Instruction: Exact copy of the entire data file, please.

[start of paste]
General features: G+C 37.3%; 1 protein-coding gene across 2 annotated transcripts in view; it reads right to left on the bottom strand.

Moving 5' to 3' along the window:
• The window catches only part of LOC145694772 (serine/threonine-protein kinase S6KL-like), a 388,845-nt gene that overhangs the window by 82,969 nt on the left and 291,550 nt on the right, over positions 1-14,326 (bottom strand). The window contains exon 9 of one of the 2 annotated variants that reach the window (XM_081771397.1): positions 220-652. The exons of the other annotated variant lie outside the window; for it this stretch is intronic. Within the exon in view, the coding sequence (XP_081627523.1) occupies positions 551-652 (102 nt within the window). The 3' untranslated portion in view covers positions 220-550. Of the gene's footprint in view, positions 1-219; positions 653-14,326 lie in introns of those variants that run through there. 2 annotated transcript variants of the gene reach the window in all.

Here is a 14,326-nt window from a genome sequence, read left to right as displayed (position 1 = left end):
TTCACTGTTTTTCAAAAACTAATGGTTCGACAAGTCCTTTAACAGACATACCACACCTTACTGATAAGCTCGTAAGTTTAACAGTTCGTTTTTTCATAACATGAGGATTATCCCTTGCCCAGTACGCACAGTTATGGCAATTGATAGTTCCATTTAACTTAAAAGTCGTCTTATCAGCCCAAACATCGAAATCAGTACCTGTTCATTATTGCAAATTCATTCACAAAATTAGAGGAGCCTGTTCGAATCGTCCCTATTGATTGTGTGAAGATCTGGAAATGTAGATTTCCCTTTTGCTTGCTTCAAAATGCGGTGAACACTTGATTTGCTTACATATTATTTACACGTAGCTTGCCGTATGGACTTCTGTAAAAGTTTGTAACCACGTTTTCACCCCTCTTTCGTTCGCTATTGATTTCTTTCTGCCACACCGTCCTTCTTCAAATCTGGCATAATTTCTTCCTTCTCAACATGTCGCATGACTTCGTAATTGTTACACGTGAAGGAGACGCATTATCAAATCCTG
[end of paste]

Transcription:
General features: G+C 37.3%; 1 protein-coding gene across 2 annotated transcripts in view; it reads right to left on the bottom strand.

Moving 5' to 3' along the window:
• The window catches only part of LOC145694772 (serine/threonine-protein kinase S6KL-like), a 388,845-nt gene that overhangs the window by 82,969 nt on the left and 291,550 nt on the right, over positions 1-14,326 (bottom strand). The window contains exon 9 of one of the 2 annotated variants that reach the window (XM_081771397.1): positions 220-652. The exons of the other annotated variant lie outside the window; for it this stretch is intronic. Within the exon in view, the coding sequence (XP_081627523.1) occupies positions 551-652 (102 nt within the window). The 3' untranslated portion in view covers positions 220-550. Of the gene's footprint in view, positions 1-219; positions 653-14,326 lie in introns of those variants that run through there. 2 annotated transcript variants of the gene reach the window in all.

Here is a 14,326-nt window from a genome sequence, read left to right as displayed (position 1 = left end):
TTCACTGTTTTTCAAAAACTAATGGTTCGACAAGTCCTTTAACAGACATACCACACCTTACTGATAAGCTCGTAAGTTTAACAGTTCGTTTTTTCATAACATGAGGATTATCCCTTGCCCAGTACGCACAGTTATGGCAATTGATAGTTCCATTTAACTTAAAAGTCGTCTTATCAGCCCAAACATCGAAATCAGTACCTGTTCATTATTGCAAATTCATTCACAAAATTAGAGGAGCCTGTTCGAATCGTCCCTATTGATTGTGTGAAGATCTGGAAATGTAGATTTCCCTTTTGCTTGCTTCAAAATGCGGTGAACACTTGATTTGCTTACATATTATTTACACGTAGCTTGCCGTATGGACTTCTGTAAAAGTTTGTAACCACGTTTTCACCCCTCTTTCGTTCGCTATTGATTTCTTTCTGCCACACCGTCCTTCTTCAAATCTGGCATAATTTCTTCCTTCTCAACATGTCGCATGACTTCGTAATTGTTACACGTGAAGGAGACGCATTATCAAATCCTG